Thursday, October 13, 2011

TTAB Finds No Violation of Section 10 in Assignment of Intent-to-Use Application for YING YANG VODKA

IP Ownership maven Pamela Chestek, at her Property, intangible blog (here), discusses the Board's recent decision in Philip Restifo v. Power Beverages, LLC substituted for Paul Kidd (aka Ishmael Hassan), Opposition No. 91181671 (September 21, 2011) [not precedential], in which trademark ownership issues abound. The dispute grew out of discussions between Restifo and Kidd beginning in 2006 concerning the making and marketing of vodka.

This post will highlight one of the issues the Board decided: whether Kidd's assignment of his intent-to-use application to register the mark YING YANG VODKA & Design, shown here, for vodka to a company called Power Beverages, violated Section 10 of the Lanham Act. Kidd's business did not involve manufacturing or selling vodka, but only contemplated licensing to another for manufacturing and distribution.

Under Section 10, an ITU application may not be assigned prior to the filing of proof of use, except for an assignment to a successor to the business of the applicant, or portion thereof, to which the mark pertains, if that business is ongoing and existing.

Kidd filed his application on January 10, 2007, and recorded the assignment to Power Beverages on December 24, 2008. The question was whether Kidd had an "ongoing and existing business" that was transferred along with the intent-to-use application. The Board pointed out that Opposer Restifo had the burden of proof on the issue of whether the assignment was valid, and the Board concluded that Kidd did transfer an "ongoing and existing business."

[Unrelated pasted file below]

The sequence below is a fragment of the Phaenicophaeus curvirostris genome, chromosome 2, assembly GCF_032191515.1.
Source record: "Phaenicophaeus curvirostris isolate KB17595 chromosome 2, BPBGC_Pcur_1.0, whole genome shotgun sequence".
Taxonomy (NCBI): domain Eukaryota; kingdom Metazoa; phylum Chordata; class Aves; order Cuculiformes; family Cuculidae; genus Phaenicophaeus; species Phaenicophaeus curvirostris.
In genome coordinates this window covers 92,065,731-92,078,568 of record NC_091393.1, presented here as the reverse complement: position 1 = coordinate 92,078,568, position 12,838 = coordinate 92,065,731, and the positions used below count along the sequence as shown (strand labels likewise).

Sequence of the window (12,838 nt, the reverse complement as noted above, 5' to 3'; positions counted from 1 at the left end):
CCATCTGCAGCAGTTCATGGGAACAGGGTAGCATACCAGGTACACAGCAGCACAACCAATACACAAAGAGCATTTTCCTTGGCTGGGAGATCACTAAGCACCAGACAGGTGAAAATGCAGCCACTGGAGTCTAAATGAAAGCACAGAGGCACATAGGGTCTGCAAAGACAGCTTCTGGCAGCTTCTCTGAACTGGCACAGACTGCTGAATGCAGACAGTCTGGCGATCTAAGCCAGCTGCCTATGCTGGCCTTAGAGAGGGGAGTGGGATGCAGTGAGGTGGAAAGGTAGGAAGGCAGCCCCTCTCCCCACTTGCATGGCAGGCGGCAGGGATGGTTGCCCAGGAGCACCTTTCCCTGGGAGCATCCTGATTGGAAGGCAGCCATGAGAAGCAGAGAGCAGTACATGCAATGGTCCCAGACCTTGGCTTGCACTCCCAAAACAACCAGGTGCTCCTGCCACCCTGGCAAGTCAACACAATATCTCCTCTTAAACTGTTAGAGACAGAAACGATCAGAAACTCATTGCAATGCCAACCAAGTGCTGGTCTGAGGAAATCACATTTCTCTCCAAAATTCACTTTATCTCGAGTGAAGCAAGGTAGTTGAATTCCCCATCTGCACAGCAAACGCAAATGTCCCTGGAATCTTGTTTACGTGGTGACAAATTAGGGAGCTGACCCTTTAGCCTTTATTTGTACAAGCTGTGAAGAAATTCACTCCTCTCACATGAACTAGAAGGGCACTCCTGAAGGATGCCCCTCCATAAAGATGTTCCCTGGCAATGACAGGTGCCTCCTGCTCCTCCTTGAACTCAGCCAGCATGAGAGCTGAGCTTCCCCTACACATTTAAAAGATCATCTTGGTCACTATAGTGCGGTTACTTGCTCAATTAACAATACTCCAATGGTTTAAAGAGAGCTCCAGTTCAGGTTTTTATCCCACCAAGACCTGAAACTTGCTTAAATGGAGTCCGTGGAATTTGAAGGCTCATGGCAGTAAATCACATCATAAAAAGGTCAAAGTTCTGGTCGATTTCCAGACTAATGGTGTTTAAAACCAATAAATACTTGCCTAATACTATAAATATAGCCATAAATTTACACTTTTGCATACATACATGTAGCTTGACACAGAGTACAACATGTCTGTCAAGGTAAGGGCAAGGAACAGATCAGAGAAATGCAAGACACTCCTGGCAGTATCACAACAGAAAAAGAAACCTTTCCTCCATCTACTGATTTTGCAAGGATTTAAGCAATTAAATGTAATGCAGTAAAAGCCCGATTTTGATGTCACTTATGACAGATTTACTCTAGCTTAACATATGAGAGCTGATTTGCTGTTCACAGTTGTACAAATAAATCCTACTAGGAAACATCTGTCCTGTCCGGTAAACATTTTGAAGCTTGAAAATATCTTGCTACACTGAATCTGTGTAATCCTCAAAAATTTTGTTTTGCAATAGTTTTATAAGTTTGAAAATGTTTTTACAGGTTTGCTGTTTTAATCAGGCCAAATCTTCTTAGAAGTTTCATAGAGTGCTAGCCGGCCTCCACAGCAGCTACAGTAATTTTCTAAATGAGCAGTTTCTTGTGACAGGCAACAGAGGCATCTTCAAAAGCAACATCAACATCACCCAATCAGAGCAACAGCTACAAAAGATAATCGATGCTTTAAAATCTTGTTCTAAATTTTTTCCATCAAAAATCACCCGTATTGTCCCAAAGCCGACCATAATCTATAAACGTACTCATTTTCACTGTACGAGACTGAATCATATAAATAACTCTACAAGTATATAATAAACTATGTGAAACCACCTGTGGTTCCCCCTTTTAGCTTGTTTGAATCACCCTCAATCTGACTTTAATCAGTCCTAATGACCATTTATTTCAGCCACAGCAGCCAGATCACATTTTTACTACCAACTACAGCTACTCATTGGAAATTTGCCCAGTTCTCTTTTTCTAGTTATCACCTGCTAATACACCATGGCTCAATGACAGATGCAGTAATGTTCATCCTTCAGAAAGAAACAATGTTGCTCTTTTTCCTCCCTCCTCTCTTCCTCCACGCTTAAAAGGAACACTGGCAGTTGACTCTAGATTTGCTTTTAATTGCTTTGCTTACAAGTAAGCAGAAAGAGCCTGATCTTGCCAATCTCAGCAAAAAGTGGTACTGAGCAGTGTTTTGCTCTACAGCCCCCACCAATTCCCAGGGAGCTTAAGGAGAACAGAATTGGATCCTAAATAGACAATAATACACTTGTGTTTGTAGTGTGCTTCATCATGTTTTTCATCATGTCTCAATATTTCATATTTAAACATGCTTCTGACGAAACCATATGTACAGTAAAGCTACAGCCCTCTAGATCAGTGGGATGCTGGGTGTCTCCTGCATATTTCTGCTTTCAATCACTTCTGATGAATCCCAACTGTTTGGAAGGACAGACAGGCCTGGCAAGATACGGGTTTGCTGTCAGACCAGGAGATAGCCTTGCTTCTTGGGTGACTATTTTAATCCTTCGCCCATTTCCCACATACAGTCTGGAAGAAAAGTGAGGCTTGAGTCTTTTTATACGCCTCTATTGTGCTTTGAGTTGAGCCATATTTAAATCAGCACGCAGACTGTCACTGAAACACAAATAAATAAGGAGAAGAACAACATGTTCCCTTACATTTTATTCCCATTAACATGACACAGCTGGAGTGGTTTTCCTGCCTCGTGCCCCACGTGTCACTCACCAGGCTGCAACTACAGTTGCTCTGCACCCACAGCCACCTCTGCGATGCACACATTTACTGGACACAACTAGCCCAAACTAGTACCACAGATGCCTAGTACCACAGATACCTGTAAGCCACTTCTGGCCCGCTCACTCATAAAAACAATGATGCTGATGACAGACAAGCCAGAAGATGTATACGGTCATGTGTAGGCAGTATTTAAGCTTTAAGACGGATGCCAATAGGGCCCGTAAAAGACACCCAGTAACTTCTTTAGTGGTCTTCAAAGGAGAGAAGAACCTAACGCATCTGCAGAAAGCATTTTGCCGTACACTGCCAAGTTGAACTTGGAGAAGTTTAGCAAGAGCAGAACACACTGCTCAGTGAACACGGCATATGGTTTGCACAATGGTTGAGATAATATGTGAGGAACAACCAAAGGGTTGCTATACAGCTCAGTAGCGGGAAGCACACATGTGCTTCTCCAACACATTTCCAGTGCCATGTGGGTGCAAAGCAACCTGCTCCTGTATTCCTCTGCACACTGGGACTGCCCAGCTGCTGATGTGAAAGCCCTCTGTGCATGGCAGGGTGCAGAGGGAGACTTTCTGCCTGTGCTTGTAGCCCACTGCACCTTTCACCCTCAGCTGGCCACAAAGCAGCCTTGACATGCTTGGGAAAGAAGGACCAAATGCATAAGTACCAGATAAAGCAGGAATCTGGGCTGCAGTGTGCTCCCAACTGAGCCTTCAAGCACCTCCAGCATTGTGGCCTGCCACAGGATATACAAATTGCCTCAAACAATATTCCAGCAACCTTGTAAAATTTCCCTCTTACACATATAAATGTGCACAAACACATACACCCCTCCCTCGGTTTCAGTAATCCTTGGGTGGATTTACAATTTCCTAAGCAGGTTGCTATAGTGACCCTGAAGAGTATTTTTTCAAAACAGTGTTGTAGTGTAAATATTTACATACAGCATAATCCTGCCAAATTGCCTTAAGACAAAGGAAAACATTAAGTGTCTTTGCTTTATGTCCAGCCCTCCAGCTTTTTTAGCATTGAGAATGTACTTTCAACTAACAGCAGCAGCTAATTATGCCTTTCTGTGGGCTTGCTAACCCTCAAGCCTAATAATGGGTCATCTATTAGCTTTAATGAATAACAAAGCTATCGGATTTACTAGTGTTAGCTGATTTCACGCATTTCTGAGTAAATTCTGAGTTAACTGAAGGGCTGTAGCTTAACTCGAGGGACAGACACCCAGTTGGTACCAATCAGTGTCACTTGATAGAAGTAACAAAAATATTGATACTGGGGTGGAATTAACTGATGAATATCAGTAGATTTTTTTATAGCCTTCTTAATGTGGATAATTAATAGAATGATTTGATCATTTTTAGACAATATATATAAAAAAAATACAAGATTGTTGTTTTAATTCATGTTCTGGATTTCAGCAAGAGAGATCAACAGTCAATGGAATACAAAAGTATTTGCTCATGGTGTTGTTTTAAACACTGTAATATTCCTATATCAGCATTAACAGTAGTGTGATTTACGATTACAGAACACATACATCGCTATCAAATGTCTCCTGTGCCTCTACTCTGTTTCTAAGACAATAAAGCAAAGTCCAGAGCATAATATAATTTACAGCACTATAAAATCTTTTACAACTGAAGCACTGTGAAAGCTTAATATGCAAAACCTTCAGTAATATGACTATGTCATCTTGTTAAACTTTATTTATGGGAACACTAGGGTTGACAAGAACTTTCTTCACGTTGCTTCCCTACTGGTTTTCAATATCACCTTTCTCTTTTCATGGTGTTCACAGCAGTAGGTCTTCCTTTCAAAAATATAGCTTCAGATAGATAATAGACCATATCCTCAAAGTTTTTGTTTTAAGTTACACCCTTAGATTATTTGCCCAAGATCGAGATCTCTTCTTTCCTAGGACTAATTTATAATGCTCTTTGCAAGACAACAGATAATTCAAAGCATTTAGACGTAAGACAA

After the relationship with opposer terminated, Mr. Kidd "brought in" a third party and, with Mr. Hills, sought to have the YING YANG VODKA branded vodka produced. Moreover, by the terms of the December 3, 2008 agreement (as incorporated into the December 12, 2008 Operating Agreement), Mr. Kidd assigned all rights he had acquired from Ying Yang Tours to Power Beverages 'upon formation' of [Power Beverages]. Finally, a review of the December 3 and 12, 2008 agreements reveals that Mr. Kidd relinquished any separate personal interest he had in the ongoing business; his remaining interest in the business thereafter was as a Member of Power Beverages, LLC.

The Board distinguished this factual scenario from that in The Clorox Co. v. Chemical Bank, 40 USPQ2d 1098 (TTAB 1996), where it was apparent from the assignment document itself that the assignee was not a successor to the business of the assignee since no assets were transferred other than the applications themselves.

TTABlog comment: As Pam Chestek suggests, owners of "zombie" trademarks should take note of this decision when contemplating an assignment of an ITU application. He or she should also note the FUNNY FACE decision [TTABlogged here] regarding challenges to the bona fides of an ITU applicant.

Text Copyright John L. Welch 2011.


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